Savannah Music Festival: Unique music and multimedia presentation explores history of Piedmont Blues

inNewson April 7, 2017

Gerald+Clayton-homepage (1)

04 Apr 2017

Written By: Linda Sickler

From: Do Savannah

The Piedmont blues is music birthed out of suffering.

In a music and multimedia presentation co-commissioned by the Savannah Music Festival, an important era and region in the history of southern music is explored. Gerald Clayton’s Piedmont Blues: A Search for Salvation, featuring René Marie, will be presented April 7 at Trustees Theater.

Piedmont blues is a musical style that grew up around the tobacco factories and warehouses of Durham, N.C., in the 1920s and ’30s. At that time, Durham was the largest cigarette manufacturing city in the world.

This program is the result of the collaboration between Clayton, a jazz pianist, educator, composer and bandleader, and theater director Christopher McElroen. It features original Piedmont blues-inspired compositions written by Clayton for The Assembly, a nine-piece jazz ensemble, with singer René Marie and tap dancer Maurice Chestnut.

The production features film, new and archival photographs and southern folklore that have been gathered to celebrate the rich cultural landscape of the Piedmont region. Through the Music Maker Relief Foundation, Clayton and McElroen spent time trading songs and stories with the last of the original Piedmont blues musicians.

They include NEA National Heritage Fellow John Dee Holeman, Algia Mae Hinton and the late Boo Hanks, who died in April 2016. Clayton says the goal “is to describe the singularly African-American path from pain to triumph through the expression of the Piedmont blues.”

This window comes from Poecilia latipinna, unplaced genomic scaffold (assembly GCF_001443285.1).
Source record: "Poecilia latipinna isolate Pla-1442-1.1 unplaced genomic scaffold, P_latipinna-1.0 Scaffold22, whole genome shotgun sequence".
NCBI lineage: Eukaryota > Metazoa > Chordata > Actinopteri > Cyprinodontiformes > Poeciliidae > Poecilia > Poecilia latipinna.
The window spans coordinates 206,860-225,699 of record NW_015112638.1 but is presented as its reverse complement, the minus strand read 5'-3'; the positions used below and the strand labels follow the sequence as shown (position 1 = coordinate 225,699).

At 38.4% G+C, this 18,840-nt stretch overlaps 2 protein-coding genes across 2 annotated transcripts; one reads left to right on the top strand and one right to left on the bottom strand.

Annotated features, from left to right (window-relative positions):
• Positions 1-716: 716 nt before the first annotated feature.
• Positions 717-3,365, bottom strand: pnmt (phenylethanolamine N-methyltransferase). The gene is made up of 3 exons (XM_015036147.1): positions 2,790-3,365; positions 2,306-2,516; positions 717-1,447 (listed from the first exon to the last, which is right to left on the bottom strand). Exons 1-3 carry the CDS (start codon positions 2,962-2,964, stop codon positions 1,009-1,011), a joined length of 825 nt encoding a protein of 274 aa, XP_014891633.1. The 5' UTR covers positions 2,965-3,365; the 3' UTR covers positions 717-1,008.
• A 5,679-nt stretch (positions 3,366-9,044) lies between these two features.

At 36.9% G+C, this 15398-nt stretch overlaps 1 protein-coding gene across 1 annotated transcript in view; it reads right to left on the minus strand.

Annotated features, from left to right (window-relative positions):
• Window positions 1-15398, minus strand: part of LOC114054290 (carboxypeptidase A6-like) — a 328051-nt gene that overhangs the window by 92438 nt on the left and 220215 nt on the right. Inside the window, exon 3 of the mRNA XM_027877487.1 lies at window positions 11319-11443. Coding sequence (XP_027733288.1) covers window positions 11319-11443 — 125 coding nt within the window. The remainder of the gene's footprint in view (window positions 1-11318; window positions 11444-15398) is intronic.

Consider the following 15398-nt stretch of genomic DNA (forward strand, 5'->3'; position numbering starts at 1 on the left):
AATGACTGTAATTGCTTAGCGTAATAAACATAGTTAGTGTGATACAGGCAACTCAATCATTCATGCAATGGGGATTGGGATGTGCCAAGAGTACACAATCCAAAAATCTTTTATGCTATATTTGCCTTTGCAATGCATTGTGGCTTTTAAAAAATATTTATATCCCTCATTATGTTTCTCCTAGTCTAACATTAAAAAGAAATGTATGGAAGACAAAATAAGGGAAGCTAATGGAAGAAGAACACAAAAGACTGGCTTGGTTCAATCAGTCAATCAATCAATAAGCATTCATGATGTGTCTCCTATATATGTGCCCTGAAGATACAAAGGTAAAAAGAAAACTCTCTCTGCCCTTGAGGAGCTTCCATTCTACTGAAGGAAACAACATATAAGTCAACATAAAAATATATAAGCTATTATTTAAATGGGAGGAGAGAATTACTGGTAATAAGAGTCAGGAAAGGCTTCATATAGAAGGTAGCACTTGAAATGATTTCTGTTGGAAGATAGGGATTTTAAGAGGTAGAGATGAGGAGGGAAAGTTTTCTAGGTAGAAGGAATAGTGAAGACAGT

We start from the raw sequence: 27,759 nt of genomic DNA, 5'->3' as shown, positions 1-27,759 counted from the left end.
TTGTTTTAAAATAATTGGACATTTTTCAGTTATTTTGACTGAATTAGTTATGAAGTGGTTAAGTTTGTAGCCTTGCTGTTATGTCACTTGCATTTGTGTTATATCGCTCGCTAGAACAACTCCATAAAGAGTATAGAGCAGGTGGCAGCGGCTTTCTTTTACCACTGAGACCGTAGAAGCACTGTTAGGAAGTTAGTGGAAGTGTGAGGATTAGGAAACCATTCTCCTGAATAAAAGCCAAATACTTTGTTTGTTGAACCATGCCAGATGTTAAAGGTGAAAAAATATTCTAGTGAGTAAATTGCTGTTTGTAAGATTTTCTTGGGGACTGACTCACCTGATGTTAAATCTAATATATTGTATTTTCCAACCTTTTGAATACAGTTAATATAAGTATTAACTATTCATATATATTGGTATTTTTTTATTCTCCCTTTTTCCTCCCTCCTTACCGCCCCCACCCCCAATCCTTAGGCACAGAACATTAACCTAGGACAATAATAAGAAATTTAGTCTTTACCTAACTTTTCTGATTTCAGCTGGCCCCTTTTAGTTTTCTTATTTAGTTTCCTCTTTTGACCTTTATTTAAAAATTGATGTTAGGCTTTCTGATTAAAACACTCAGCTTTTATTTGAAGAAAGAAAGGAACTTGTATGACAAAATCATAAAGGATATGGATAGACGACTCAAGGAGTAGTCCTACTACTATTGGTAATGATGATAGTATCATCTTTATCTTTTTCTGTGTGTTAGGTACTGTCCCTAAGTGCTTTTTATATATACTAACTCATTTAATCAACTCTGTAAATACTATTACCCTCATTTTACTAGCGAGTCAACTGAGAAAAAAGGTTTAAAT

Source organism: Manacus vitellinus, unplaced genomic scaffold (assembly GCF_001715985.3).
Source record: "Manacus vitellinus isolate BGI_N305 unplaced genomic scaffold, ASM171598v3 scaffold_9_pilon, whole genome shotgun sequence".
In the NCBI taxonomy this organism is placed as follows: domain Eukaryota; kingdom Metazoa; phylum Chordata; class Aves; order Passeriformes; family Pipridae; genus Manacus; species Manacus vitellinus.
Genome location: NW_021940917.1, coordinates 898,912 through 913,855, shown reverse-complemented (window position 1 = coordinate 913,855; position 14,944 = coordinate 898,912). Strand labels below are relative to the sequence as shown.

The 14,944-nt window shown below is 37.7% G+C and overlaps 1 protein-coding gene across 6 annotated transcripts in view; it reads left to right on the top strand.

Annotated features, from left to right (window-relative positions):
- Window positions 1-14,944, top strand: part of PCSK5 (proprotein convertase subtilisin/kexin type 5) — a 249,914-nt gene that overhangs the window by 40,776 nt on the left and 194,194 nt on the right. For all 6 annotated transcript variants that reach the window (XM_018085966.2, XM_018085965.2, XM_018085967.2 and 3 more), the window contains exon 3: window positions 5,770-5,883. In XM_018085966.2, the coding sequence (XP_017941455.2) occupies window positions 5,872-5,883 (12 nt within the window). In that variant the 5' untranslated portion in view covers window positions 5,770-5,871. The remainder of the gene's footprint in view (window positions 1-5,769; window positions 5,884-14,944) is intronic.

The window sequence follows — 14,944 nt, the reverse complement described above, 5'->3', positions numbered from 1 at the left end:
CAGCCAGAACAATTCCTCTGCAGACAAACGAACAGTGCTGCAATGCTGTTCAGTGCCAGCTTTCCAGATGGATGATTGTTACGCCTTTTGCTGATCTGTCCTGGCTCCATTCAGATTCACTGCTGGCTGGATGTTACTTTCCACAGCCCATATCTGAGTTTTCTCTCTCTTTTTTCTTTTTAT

“Two performers approached me a couple of years ago about doing a piece that would honor the tradition of Piedmont blues, the great music and art form that came out of the foothills of the Appalachian Mountains,” Clayton says. “This music came out of the tobacco warehouses.

“I was new to the art form, so for me, it was a chance to do some research and become a student of the history of the Piedmont blues. I was able to spend time with actual elders, as I was interested to see the lives behind the music.

“That contextualized everything,” he says. “I wanted to create a piece that not only gave a nod to this style, but sort of examined what blues meant from a philosophical standpoint.”

Piedmont blues is unlike any other form of music.

“This is music birthed out of suffering,” Clayton says. “The general arc of the piece was the need for the release of suffering we endure in life, finding that release in the Piedmont blues expression, the taste of salvation we get from releasing those feelings.

“You have to come see it to get a real sense of it. We made a lot of trips to Durham and met with elders doing their thing, playing guitar in a field, and seeing what the message of that imagery is.

“When you have an image of John Dee Holeman or Boo Hanks with a slave barn in the background, it sends a message,” Clayton says. “The set uses actual barnyard wood and tobacco hanging from the top of the stage. We wanted to make it a unique experience of the senses.”

The organizers originally thought the Piedmont blues was a fingerpicking, guitar style of music.